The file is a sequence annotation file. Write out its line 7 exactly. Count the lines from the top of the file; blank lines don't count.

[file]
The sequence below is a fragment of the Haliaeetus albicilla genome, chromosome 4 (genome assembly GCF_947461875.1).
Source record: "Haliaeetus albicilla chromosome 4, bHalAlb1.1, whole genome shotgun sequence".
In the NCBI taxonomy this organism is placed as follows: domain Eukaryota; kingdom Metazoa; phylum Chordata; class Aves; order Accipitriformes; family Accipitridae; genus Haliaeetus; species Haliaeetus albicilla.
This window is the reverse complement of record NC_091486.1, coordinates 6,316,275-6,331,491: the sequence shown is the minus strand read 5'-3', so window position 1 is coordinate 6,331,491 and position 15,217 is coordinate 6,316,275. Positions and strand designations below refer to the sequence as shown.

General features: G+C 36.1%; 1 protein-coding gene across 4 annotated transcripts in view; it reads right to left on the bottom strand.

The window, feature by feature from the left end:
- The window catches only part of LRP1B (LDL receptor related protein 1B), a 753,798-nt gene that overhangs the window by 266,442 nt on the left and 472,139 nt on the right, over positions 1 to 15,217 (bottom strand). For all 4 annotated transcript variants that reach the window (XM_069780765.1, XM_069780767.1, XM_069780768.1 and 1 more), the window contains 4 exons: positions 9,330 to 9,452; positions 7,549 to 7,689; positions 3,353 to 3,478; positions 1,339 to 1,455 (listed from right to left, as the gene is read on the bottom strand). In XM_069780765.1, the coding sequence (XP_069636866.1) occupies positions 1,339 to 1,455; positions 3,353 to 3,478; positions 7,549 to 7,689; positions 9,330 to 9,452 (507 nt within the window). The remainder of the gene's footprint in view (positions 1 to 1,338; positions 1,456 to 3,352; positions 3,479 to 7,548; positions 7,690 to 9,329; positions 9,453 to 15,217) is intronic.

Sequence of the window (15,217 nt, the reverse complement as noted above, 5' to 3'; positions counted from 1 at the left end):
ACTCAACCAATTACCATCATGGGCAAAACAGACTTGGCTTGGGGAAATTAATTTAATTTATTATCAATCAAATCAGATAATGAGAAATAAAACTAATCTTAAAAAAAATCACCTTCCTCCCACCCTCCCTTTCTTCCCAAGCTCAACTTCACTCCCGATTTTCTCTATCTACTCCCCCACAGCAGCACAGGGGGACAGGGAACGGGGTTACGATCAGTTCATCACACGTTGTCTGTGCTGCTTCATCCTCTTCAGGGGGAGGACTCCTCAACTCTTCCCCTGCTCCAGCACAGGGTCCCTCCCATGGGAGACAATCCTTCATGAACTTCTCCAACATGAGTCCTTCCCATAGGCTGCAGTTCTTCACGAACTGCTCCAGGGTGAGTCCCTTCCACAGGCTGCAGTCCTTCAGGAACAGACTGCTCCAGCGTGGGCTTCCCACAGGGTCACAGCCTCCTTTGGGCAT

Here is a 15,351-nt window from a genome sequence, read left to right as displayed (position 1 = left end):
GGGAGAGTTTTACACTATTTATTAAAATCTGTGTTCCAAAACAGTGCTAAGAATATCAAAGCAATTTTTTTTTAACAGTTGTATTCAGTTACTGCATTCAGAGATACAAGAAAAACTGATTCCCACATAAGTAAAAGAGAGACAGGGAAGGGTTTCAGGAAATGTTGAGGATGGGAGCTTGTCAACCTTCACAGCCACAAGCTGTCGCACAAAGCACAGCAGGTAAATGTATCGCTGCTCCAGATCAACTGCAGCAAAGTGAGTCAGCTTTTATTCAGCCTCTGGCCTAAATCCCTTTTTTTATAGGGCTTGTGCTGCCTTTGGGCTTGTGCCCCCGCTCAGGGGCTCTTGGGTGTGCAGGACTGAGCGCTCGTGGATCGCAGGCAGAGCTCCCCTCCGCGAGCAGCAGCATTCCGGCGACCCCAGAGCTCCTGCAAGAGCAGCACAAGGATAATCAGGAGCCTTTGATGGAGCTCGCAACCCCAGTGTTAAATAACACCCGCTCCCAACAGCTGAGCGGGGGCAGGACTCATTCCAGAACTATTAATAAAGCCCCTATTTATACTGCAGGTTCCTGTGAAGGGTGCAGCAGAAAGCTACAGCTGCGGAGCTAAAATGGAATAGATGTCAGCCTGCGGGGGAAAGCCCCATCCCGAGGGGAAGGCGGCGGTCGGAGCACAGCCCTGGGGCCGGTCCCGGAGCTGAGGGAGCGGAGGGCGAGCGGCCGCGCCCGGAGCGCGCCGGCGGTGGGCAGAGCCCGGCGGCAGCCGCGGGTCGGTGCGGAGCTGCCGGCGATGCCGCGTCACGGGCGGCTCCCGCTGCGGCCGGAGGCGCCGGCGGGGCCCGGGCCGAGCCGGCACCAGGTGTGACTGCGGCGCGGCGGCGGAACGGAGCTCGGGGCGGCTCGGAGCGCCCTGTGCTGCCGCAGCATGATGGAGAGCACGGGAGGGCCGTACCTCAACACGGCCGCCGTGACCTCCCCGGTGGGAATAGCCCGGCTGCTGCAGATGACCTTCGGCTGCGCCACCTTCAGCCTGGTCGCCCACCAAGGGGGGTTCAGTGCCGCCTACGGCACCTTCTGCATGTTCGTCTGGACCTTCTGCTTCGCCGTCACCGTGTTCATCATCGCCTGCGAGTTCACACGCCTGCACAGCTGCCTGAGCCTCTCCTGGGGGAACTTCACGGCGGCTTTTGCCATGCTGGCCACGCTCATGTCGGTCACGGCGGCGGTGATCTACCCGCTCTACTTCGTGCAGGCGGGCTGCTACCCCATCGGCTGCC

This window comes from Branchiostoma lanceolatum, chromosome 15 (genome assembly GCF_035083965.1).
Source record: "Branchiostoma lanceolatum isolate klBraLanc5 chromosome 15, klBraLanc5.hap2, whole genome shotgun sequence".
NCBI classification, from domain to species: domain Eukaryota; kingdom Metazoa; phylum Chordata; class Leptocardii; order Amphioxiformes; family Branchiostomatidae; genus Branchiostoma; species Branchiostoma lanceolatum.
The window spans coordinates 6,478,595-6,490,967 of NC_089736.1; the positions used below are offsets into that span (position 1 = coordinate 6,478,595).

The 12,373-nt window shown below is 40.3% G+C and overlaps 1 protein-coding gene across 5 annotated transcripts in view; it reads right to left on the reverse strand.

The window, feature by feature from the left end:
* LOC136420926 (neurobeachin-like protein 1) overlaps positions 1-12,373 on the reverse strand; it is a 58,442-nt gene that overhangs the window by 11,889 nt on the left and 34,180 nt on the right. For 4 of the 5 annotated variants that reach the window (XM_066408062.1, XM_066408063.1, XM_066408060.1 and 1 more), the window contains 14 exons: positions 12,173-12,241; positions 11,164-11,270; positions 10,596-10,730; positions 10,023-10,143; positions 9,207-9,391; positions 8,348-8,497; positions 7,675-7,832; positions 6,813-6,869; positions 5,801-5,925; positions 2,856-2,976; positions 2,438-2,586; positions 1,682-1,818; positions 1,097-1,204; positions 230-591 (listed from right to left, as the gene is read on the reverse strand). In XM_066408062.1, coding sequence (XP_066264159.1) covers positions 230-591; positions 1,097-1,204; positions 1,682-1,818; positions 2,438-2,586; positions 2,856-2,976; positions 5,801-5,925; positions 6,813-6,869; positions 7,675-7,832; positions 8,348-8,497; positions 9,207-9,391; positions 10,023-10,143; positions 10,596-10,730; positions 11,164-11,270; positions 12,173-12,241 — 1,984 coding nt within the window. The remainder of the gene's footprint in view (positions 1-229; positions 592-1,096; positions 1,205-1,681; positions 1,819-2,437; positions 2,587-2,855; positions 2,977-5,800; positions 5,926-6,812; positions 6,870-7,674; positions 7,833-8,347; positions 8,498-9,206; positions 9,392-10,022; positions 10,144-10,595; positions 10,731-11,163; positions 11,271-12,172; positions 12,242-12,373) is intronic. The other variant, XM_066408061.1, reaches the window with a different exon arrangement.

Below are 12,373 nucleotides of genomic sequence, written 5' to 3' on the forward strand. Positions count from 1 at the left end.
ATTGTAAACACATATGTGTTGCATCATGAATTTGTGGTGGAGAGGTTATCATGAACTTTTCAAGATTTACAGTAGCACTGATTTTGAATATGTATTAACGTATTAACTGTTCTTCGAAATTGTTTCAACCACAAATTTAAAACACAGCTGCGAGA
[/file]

- The window catches only part of LRP1B (LDL receptor related protein 1B), a 753,798-nt gene that overhangs the window by 266,442 nt on the left and 472,139 nt on the right, over positions 1 to 15,217 (bottom strand). For all 4 annotated transcript variants that reach the window (XM_069780765.1, XM_069780767.1, XM_069780768.1 and 1 more), the window contains 4 exons: positions 9,330 to 9,452; positions 7,549 to 7,689; positions 3,353 to 3,478; positions 1,339 to 1,455 (listed from right to left, as the gene is read on the bottom strand). In XM_069780765.1, the coding sequence (XP_069636866.1) occupies positions 1,339 to 1,455; positions 3,353 to 3,478; positions 7,549 to 7,689; positions 9,330 to 9,452 (507 nt within the window). The remainder of the gene's footprint in view (positions 1 to 1,338; positions 1,456 to 3,352; positions 3,479 to 7,548; positions 7,690 to 9,329; positions 9,453 to 15,217) is intronic.